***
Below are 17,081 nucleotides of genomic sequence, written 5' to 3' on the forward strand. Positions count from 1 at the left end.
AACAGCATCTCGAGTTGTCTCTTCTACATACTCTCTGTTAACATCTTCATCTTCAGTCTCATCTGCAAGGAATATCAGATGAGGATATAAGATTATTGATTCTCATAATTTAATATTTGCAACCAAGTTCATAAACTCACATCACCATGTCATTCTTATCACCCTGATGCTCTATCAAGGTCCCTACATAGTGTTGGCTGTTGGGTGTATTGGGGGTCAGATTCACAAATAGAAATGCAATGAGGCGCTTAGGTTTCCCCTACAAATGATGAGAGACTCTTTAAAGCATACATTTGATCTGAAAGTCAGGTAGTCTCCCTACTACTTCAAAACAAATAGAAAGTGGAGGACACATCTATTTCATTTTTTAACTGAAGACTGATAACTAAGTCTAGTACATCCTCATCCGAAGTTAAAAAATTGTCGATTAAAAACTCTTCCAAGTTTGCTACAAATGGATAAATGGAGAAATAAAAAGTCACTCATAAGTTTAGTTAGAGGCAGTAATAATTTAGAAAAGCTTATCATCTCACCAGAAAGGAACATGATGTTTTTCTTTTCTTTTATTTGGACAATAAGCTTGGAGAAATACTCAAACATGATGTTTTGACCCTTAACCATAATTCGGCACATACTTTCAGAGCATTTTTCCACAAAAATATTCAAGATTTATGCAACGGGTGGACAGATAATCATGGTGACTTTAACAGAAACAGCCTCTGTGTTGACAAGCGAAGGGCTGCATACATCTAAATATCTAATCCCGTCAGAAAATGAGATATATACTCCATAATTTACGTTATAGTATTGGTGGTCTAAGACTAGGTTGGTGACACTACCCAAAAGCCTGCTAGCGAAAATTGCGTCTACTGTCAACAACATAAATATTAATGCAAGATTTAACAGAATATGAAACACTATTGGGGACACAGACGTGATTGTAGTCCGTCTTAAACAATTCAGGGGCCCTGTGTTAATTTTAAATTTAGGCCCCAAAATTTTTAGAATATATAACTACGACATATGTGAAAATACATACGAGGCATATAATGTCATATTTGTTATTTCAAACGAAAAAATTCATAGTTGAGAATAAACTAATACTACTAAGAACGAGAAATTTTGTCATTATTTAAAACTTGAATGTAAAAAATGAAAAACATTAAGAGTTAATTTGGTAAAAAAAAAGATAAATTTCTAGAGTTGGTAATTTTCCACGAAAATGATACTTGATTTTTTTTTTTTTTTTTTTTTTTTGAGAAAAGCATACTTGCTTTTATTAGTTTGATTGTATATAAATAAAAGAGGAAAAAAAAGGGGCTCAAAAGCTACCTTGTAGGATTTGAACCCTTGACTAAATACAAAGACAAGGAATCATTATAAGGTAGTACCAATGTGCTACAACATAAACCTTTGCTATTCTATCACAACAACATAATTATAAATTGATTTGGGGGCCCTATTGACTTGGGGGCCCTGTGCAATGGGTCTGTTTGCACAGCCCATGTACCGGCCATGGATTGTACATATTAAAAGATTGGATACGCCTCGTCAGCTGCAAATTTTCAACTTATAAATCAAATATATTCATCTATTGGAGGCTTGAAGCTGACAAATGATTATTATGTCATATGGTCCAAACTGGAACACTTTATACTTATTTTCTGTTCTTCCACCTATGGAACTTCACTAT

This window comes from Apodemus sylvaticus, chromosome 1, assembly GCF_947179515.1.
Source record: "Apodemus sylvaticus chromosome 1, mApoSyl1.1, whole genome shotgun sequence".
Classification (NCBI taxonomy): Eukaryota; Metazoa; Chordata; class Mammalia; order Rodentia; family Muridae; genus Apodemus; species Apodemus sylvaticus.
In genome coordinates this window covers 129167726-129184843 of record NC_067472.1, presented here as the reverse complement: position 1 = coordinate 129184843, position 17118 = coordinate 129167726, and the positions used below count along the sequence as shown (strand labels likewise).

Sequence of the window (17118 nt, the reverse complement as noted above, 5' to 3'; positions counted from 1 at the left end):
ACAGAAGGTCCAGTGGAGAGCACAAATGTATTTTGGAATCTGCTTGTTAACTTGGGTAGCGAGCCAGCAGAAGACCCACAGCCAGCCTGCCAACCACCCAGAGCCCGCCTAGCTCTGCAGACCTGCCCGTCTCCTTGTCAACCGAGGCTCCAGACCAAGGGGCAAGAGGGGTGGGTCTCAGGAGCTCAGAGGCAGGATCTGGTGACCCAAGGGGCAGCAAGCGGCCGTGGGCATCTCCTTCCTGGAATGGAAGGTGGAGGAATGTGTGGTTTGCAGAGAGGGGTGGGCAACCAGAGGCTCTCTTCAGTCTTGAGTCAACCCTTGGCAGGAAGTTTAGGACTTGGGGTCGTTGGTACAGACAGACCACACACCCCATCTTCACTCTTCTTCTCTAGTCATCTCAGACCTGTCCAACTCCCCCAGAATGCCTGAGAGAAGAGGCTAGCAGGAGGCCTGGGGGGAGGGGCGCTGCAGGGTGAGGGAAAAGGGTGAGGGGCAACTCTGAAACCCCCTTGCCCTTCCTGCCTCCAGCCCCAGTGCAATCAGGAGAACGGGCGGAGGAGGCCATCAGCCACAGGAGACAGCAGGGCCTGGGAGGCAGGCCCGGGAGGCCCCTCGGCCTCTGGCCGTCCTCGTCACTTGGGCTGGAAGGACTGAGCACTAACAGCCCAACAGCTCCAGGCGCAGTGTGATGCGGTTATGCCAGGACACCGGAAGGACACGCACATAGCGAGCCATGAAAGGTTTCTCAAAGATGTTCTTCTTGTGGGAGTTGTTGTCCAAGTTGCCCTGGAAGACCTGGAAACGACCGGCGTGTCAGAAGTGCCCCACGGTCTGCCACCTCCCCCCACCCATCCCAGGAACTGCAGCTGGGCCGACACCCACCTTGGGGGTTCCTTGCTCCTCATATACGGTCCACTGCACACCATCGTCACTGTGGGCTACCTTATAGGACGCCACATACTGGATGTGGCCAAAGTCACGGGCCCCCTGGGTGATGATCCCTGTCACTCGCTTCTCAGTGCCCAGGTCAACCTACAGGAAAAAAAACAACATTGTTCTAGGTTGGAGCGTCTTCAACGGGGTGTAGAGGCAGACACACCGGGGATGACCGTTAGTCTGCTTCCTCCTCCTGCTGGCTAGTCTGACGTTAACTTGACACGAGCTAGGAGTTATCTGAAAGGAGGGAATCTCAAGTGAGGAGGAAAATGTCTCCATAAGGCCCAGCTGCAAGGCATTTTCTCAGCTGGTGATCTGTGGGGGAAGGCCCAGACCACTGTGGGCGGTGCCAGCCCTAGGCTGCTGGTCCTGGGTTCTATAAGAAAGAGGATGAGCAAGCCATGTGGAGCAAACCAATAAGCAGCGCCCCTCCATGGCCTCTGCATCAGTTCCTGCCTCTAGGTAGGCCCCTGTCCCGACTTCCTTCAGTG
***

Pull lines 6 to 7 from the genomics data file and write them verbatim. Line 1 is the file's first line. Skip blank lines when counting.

In genome coordinates this window covers 129167726-129184843 of record NC_067472.1, presented here as the reverse complement: position 1 = coordinate 129184843, position 17118 = coordinate 129167726, and the positions used below count along the sequence as shown (strand labels likewise).

Sequence of the window (17118 nt, the reverse complement as noted above, 5' to 3'; positions counted from 1 at the left end):